Pliny the Elder, Natural History

LCL 352: 286-287

Tools

Pliny: Natural History

hoc eunte quo vult, illo prohibente ire qua velit. a catarractis iterum navigatur. x͞l͞ p. inde Commagenes caput Samosata.

86

XXI. Arabia supra dicta habet oppida Edessam quae quondam Antiochia dicebatur, Callirrhoen a fonte nominatam, Carrhas Crassi clade nobiles. iungitur praefectura Mesopotamiae ab Assyriis originem trahens, in qua Anthemusia et Nicephorium oppida. mox Arabes qui Praetavi vocantur; horum caput Singara. a Samosatis autem, latere Syriae, Marsyas amnis influit. Cingilla Commagenen finit, Imeneorum civitas incipit. oppida adluuntur Epiphania et Antiochia quae ad Euphraten vocatur,1 item Zeugma l͞x͞x͞i͞i͞ p. a Samosatis, transitu Euphratis nobile: ex adverso Apameam Seleucus, idem utriusque 87conditor, ponte iunxerat. qui cohaerent Mesopotamiae Rhoali vocantur. at in Syria oppida Europum, Thapsacum quondam, nunc Amphipolis, Arabes Scenitae. ita fertur usque Suram locum, in quo conversus ad orientem relinquit Syriae Palmyrenas solitudines quae usque ad Petram urbem et regionem Arabiae Felicis appellatae pertinent.

88

Palmyra urbs nobilis situ, divitiis soli et aquis amoenis, vasto undique ambitu harenis includit

286

Book V

river reaching the goal of its choice but the mountain preventing it from reaching it by the couxse of its choice. After passing the Cataracts the stream is again navigable; and 40 miles from this point is Samosata the capital of Commagene.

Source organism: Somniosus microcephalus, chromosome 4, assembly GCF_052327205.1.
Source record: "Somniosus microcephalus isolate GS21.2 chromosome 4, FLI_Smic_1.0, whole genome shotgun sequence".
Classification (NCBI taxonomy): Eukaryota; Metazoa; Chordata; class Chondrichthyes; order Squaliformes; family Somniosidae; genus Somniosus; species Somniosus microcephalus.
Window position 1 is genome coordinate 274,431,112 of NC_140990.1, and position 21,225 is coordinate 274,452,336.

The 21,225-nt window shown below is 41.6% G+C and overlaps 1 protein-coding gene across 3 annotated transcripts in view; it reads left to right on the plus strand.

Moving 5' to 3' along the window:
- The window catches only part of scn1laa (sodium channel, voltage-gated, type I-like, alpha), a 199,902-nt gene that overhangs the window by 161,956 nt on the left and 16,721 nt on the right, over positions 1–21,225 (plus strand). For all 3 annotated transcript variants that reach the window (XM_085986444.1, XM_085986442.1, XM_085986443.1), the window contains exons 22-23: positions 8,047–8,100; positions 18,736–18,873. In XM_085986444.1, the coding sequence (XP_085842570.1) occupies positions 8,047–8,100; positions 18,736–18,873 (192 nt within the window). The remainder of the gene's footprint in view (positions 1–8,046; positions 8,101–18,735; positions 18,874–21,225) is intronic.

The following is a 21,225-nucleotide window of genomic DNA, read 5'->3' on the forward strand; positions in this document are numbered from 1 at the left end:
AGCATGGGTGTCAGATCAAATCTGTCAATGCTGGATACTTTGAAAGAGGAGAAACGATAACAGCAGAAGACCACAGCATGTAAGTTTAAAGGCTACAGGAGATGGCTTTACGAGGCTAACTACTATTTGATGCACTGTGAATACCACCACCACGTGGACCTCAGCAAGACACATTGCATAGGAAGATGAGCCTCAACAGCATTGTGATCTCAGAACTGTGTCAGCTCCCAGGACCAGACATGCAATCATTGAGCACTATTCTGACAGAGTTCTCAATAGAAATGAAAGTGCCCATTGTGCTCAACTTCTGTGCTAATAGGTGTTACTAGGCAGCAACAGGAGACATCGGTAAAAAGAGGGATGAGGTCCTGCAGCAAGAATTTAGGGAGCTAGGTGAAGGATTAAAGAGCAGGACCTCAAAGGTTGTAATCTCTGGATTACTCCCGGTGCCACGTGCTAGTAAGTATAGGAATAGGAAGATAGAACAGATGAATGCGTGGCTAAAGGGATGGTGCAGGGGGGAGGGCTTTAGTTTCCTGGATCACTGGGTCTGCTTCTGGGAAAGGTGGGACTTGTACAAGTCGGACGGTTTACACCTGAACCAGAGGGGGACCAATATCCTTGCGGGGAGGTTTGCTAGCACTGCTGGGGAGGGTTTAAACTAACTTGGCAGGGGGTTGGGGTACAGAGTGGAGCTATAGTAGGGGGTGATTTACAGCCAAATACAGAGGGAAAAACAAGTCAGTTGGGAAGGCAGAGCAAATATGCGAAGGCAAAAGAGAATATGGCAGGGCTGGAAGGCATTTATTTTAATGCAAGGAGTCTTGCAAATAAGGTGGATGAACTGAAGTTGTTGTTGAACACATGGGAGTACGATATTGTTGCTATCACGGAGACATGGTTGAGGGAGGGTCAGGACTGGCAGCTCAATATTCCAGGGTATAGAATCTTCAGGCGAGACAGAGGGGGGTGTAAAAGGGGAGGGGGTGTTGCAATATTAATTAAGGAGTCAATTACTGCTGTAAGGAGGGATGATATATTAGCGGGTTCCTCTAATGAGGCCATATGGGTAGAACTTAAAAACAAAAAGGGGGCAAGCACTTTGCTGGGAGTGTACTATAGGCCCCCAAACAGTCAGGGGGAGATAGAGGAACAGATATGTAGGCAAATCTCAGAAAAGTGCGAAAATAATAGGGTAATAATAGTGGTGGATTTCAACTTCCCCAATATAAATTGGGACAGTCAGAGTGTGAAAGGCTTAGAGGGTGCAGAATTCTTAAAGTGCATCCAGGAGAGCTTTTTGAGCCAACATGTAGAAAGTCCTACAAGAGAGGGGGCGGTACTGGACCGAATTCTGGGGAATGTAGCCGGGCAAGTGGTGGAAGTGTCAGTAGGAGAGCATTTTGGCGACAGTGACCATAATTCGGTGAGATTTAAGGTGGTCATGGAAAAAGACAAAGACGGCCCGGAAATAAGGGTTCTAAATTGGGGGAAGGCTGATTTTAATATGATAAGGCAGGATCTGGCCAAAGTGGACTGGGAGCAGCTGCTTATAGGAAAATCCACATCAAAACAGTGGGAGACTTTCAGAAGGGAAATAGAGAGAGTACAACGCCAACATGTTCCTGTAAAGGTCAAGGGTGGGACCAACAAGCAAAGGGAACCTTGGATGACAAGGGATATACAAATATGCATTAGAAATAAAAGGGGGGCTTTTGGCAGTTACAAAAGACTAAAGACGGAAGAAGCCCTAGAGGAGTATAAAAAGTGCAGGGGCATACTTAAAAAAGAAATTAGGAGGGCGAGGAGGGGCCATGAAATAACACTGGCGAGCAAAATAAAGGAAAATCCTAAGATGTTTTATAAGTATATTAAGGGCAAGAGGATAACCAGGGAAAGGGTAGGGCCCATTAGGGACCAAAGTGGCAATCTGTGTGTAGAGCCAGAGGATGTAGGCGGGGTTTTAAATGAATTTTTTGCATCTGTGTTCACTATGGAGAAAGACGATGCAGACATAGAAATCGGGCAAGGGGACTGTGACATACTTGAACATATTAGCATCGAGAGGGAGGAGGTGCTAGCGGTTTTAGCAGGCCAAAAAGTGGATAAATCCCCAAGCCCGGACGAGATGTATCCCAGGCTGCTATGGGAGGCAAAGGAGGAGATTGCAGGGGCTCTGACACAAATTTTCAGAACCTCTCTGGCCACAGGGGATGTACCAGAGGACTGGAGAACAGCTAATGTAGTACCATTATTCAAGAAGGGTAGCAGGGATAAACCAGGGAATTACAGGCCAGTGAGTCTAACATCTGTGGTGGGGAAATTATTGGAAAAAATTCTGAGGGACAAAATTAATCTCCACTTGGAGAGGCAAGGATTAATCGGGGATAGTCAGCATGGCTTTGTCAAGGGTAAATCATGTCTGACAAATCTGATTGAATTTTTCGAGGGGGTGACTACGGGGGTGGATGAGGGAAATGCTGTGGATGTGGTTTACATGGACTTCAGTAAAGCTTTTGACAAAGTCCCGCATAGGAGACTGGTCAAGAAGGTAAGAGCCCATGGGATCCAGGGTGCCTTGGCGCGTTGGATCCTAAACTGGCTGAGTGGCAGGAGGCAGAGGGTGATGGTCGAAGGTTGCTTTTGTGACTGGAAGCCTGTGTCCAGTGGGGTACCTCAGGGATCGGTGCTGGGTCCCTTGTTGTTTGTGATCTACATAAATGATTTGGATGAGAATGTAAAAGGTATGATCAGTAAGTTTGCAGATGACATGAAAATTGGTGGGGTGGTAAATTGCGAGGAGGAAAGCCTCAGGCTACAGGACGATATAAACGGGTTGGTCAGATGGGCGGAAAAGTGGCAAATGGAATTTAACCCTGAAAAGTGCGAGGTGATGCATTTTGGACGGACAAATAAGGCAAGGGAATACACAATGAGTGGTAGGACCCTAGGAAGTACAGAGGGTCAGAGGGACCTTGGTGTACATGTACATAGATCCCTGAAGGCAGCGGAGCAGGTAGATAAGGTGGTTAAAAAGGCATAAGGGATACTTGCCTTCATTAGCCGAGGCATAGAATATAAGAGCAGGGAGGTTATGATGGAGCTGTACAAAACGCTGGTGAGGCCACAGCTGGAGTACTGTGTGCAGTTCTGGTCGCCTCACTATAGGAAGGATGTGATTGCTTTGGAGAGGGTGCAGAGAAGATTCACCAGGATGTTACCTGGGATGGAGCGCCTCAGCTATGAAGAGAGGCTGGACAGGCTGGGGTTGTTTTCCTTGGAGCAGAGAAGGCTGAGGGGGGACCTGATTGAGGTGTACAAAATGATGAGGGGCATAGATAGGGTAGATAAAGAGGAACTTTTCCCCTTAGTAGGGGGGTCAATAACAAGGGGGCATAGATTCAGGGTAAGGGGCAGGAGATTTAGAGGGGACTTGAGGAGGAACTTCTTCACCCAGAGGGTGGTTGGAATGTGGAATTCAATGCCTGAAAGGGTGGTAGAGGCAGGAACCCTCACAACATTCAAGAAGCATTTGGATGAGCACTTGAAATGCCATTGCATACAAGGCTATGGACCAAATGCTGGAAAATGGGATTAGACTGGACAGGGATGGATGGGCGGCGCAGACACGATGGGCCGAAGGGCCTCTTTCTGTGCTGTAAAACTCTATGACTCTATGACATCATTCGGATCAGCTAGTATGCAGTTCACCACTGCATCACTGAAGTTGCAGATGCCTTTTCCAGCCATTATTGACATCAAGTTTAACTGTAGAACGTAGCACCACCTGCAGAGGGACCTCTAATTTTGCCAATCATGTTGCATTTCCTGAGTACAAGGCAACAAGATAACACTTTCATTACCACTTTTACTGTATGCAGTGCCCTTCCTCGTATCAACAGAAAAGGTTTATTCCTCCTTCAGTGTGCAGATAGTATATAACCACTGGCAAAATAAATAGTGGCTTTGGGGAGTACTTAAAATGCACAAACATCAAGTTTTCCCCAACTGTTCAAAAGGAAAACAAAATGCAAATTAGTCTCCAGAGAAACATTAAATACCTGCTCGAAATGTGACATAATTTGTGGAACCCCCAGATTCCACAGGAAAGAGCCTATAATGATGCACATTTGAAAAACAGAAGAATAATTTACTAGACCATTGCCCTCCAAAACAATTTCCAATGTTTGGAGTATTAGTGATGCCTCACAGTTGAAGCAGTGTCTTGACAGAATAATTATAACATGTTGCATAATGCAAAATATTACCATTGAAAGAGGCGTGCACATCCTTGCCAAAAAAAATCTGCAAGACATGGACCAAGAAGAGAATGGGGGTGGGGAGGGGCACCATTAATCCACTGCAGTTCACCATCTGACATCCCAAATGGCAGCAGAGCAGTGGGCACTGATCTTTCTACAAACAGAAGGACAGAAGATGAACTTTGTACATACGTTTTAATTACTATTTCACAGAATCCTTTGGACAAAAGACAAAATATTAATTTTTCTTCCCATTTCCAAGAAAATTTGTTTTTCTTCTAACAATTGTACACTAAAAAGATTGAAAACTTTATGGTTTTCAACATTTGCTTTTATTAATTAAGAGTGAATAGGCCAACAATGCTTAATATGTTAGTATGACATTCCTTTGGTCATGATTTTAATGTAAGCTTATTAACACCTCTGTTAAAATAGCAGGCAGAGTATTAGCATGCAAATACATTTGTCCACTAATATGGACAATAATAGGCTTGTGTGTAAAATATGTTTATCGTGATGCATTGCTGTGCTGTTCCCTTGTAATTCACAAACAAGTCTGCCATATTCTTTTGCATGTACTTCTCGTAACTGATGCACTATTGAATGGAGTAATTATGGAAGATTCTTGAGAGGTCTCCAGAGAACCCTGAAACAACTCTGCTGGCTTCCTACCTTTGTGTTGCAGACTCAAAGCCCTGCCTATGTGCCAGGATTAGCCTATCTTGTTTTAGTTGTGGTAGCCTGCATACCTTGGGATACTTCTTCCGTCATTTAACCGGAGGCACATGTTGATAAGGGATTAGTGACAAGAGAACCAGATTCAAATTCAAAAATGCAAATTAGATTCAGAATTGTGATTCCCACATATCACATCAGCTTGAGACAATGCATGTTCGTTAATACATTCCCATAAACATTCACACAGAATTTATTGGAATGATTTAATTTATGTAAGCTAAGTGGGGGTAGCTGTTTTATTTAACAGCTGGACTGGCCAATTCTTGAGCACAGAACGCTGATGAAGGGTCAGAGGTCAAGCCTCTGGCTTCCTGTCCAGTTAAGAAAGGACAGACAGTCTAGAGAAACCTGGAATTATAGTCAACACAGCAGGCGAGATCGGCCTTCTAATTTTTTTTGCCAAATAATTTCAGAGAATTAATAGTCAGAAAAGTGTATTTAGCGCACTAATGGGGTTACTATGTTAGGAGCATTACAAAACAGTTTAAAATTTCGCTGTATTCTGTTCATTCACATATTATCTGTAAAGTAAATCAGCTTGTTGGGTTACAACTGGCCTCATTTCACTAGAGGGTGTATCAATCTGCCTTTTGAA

XXI. Arabia above mentioned contains the townsMesopotamta; Syria on the Euphrates. Edessa, which was formerly called Antiochia, Callirrhoe, named from its spring, and Carrhae, famous for the defeat of Crassus there. Adjoining it is the prefecture of Mesopotamia, which derives its origin from the Assyrians and in which are the towns of Anthemusia and Nicephorium. Then comes the Arab tribe called the Praetavi, whose capital is Singara. Below Samosata, on the Syrian side, the river Marsyas flows into the Euphrates. At Cingilla the territory of Commagene ends and the state of the Imenei begins. The towns washed by the river are Epiphania and Antioch (called Antioch on the Euphrates), and also Bridgetown, 72 miles from Samosata, famous as a place where the Euphrates can be crossed, Apamea on the opposite bank being joined to it by a bridge constructed by Seleucus, the founder of both towns. The people contiguous to Mesopotamia are called the Rhoali. In Syria are the town of Europus and the town formerly called Thapsacus and now Amphipolis, and an Arab tribe of Scenitae.a So the river flows on to the place named Sura, where it takes a turn to the east and leaves the Syrian desert of Palmyra which stretches right on to the city of Petra and the region called Arabia Felix.

Palmyra is a city famous for its situation, for the richnessPalmyra. of its soil and for its agreeable springs; its fields are surrounded on every side by a vast circuit of sand,

  • aSee § 65 n.
287
DOI: 10.4159/DLCL.pliny_elder-natural_history.1938